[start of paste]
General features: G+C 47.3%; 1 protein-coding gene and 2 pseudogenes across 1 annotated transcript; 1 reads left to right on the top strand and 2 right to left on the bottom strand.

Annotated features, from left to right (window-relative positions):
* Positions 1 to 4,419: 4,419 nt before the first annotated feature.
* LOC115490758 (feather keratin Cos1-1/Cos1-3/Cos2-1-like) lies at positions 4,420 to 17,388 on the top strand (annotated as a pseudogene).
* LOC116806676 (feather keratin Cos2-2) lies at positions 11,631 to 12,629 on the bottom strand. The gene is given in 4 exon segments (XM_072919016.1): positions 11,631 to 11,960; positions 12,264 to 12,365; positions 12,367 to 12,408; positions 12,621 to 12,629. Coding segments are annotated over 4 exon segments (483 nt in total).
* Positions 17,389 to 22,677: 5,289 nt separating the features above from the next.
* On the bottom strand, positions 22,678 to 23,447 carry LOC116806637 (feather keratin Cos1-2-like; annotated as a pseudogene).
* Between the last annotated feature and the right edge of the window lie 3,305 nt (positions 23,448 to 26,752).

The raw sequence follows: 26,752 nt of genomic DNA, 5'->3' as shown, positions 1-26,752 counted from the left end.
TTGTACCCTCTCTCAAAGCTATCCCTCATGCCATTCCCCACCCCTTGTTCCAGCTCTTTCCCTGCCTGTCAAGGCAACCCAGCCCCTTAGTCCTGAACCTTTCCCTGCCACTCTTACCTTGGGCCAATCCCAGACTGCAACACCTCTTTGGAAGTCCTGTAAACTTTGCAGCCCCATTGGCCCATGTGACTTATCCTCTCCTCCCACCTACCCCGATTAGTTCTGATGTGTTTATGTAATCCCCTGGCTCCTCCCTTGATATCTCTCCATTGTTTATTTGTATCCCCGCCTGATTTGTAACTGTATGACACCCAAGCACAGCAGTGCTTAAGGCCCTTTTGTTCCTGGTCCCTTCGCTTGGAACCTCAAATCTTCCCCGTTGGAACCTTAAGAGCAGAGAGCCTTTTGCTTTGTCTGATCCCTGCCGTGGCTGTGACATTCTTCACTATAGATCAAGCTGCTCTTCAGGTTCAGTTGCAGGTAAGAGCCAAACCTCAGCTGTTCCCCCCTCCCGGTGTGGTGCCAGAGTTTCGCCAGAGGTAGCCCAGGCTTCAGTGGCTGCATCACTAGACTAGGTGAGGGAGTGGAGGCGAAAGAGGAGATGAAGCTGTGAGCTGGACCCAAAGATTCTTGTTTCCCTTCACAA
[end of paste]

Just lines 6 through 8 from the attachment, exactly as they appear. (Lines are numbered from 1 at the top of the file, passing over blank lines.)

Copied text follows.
* Positions 17,389 to 22,677: 5,289 nt separating the features above from the next.
* On the bottom strand, positions 22,678 to 23,447 carry LOC116806637 (feather keratin Cos1-2-like; annotated as a pseudogene).
* Between the last annotated feature and the right edge of the window lie 3,305 nt (positions 23,448 to 26,752).